It was on a Monday evening in mid-November, 2006, when notorious local defense attorney Herb Moncier found himself in the not-unfamiliar position of defending his own actions. Only this time it was for his antics in the drive-through line of a local McDonald’s franchise rather than any theatrics in a court of law.
Accounts differ as to exactly what happened. McDonald’s employees say Moncier grew cantankerous, honking, yelling, and cursing at an employee because he felt his order was taking too long. (Moncier insists it was the employee who cursed at him.) Finally, he stormed inside, bristling and ranting, and absconded with an important piece of the restaurant’s scheduling paperwork, purportedly because he wanted to write down a phone number.
A Knox County Sheriff’s deputy’s report claims Moncier may have assaulted a McDonald’s employee in an ensuing struggle over the piece of paper. A report filed by a Knoxville Police officer lists Moncier as the potential victim of an assault, rather than being guilty of one himself.
For what it’s worth, surveillance video from inside the restaurant bears out that Moncier was at the very least in rare form, barging up to the service counter, raising his arms several times and appearing to yell at the employees on the other side.
What seems indisputable from the video, as well as reports from all concerned, is that the drive-thru service at the McDonald’s on that particular day was abysmally slow, and that Moncier, genetically hard-wired for proactive resistance to injustices both real and imagined, wasn’t about to sit meekly in his silver Jaguar without giving a good account of himself.
“I didn’t do anything wrong,” Moncier insists. It’s a familiar preamble, lodged at the beginning of nearly all of his most infamous courtroom stories.
“This particular time, I had paid out, and I’m sitting in my car for 35 minutes from the pay window to the pickup window,” says Moncier, adding that McDonald’s cheeseburgers are a regular Monday night treat for his son Nicholas, who at 27 is severely disabled.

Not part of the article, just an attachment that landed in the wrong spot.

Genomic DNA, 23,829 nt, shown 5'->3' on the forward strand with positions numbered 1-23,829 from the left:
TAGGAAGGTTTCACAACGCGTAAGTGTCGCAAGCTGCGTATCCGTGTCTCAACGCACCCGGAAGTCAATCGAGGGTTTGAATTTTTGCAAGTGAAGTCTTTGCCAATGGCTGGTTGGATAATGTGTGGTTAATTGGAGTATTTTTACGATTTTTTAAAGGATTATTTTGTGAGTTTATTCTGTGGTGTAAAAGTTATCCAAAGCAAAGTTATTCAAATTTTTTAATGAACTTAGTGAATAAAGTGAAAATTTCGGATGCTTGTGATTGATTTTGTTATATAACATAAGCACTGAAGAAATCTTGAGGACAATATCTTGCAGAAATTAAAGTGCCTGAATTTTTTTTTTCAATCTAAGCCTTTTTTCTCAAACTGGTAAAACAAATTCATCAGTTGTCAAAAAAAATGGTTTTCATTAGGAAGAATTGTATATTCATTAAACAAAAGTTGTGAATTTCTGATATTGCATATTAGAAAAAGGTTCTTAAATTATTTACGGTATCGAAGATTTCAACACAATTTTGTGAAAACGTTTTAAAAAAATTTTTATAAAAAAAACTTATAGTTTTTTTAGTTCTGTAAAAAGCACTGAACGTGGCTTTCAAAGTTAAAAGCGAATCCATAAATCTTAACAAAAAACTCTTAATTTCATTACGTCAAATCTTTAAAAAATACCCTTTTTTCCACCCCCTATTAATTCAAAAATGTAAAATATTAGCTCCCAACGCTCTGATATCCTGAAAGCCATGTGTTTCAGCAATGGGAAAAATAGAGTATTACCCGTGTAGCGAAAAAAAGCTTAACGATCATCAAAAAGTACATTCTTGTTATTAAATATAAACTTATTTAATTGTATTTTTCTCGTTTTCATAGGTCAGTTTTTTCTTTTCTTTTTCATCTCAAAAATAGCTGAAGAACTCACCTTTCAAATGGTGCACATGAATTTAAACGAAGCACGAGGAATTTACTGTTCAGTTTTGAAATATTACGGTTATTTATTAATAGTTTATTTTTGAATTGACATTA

“I was ready to go somewhere else, but I couldn’t go anywhere else, because I was blocked in,” he continues. “I finally went in to get my money back and get the customer-relations phone number, and no one would speak to me. I said, ‘If you don’t give me my money back, I’ll come back there and get it.’
“I picked up a piece of paper to write down the customer-service number and left. The next thing I know, the manager and another employee come out screaming and trying to grab the piece of paper. I’m in the car, holding the paper over the passenger’s side as they are trying to reach in the car. At one point, the other employee grabbed my shoulder. So I said, ‘I’m leaving,’ and I pulled around the block and called the police.”
The result: nearly 10 patrol cars from two police agencies responded (eight of them from the Knox County Sheriff’s Office, who came even though Moncier called Knoxville Police), Moncier was charged with assault by the KCSO (soon dropped), and was the subject of considerable negative attention on the front page of the next day’s News Sentinel.
“I was on the front page, accused of being an assaulter and a madman,” he says. “In retrospect, when I got my $4.11 back, I should have just moved on. It was the beginning of a bad week.”
An especially bad week, because four days later, Moncier was jailed in Greene County when Greeneville Judge Ronnie Greer found him in criminal contempt of court after a long, contentious session in which Moncier took issue with Greer’s questioning of his client.
“The judge instructed me to stand there and not say another word,” Moncier remembers. “I asked ‘May I speak to my client?’ and I went to jail. If I’m not supposed to say anything, I’m not sure what I’m doing there. Send me home, I guess.”
Those sorts of misadventures have prompted many observers to call Moncier a troublemaker, a self-serving publicity hound and a pill and a gadfly and various things unprintable in a newspaper read by women, small children, and pets. They say he loves attention, and that his sometimes outrageous actions are calculated to reap it in spades.
But the truth is much less complicated; the truth is that Moncier loves to fight.
And most especially, he loves those conflicts that appear unwinnable. Those seemingly hopeless clashes with the immutable status quo that most of us just sigh and step away from, fecklessly consigned to our fate, Moncier engages with relish. As local defense attorney Don Bosch puts it, “If you have your head down and have to break through a brick wall, Herb’s the man you want. I have always been amazed at his comfort level in combative situations.”